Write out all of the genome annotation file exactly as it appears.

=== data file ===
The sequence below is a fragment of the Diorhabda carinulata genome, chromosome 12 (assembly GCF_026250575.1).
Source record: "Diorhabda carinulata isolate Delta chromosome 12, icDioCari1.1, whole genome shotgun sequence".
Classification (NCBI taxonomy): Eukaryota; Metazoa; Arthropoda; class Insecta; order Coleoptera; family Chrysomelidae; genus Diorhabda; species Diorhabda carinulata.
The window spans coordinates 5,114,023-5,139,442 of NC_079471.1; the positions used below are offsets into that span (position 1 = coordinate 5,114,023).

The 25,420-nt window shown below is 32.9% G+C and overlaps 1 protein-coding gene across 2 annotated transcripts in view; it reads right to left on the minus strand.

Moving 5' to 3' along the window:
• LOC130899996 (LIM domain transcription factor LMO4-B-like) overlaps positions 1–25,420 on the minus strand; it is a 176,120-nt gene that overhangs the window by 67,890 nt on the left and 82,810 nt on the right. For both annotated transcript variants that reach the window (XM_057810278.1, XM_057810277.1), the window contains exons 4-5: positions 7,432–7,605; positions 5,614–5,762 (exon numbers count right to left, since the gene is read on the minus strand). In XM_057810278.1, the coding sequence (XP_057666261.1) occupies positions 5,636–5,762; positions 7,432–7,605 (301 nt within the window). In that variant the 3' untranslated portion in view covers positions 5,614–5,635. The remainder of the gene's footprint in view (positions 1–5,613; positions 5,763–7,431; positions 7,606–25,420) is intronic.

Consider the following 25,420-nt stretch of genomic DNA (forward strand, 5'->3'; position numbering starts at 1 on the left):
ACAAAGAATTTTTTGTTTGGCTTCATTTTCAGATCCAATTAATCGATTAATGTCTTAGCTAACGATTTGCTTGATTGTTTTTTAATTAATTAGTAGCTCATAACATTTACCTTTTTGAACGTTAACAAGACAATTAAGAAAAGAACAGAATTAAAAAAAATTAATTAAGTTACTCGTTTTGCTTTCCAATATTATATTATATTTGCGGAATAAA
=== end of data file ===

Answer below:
The sequence below is a fragment of the Diorhabda carinulata genome, chromosome 12 (assembly GCF_026250575.1).
Source record: "Diorhabda carinulata isolate Delta chromosome 12, icDioCari1.1, whole genome shotgun sequence".
Classification (NCBI taxonomy): Eukaryota; Metazoa; Arthropoda; class Insecta; order Coleoptera; family Chrysomelidae; genus Diorhabda; species Diorhabda carinulata.
The window spans coordinates 5,114,023-5,139,442 of NC_079471.1; the positions used below are offsets into that span (position 1 = coordinate 5,114,023).

The 25,420-nt window shown below is 32.9% G+C and overlaps 1 protein-coding gene across 2 annotated transcripts in view; it reads right to left on the minus strand.

Moving 5' to 3' along the window:
• LOC130899996 (LIM domain transcription factor LMO4-B-like) overlaps positions 1–25,420 on the minus strand; it is a 176,120-nt gene that overhangs the window by 67,890 nt on the left and 82,810 nt on the right. For both annotated transcript variants that reach the window (XM_057810278.1, XM_057810277.1), the window contains exons 4-5: positions 7,432–7,605; positions 5,614–5,762 (exon numbers count right to left, since the gene is read on the minus strand). In XM_057810278.1, the coding sequence (XP_057666261.1) occupies positions 5,636–5,762; positions 7,432–7,605 (301 nt within the window). In that variant the 3' untranslated portion in view covers positions 5,614–5,635. The remainder of the gene's footprint in view (positions 1–5,613; positions 5,763–7,431; positions 7,606–25,420) is intronic.

Consider the following 25,420-nt stretch of genomic DNA (forward strand, 5'->3'; position numbering starts at 1 on the left):
ACAAAGAATTTTTTGTTTGGCTTCATTTTCAGATCCAATTAATCGATTAATGTCTTAGCTAACGATTTGCTTGATTGTTTTTTAATTAATTAGTAGCTCATAACATTTACCTTTTTGAACGTTAACAAGACAATTAAGAAAAGAACAGAATTAAAAAAAATTAATTAAGTTACTCGTTTTGCTTTCCAATATTATATTATATTTGCGGAATAAA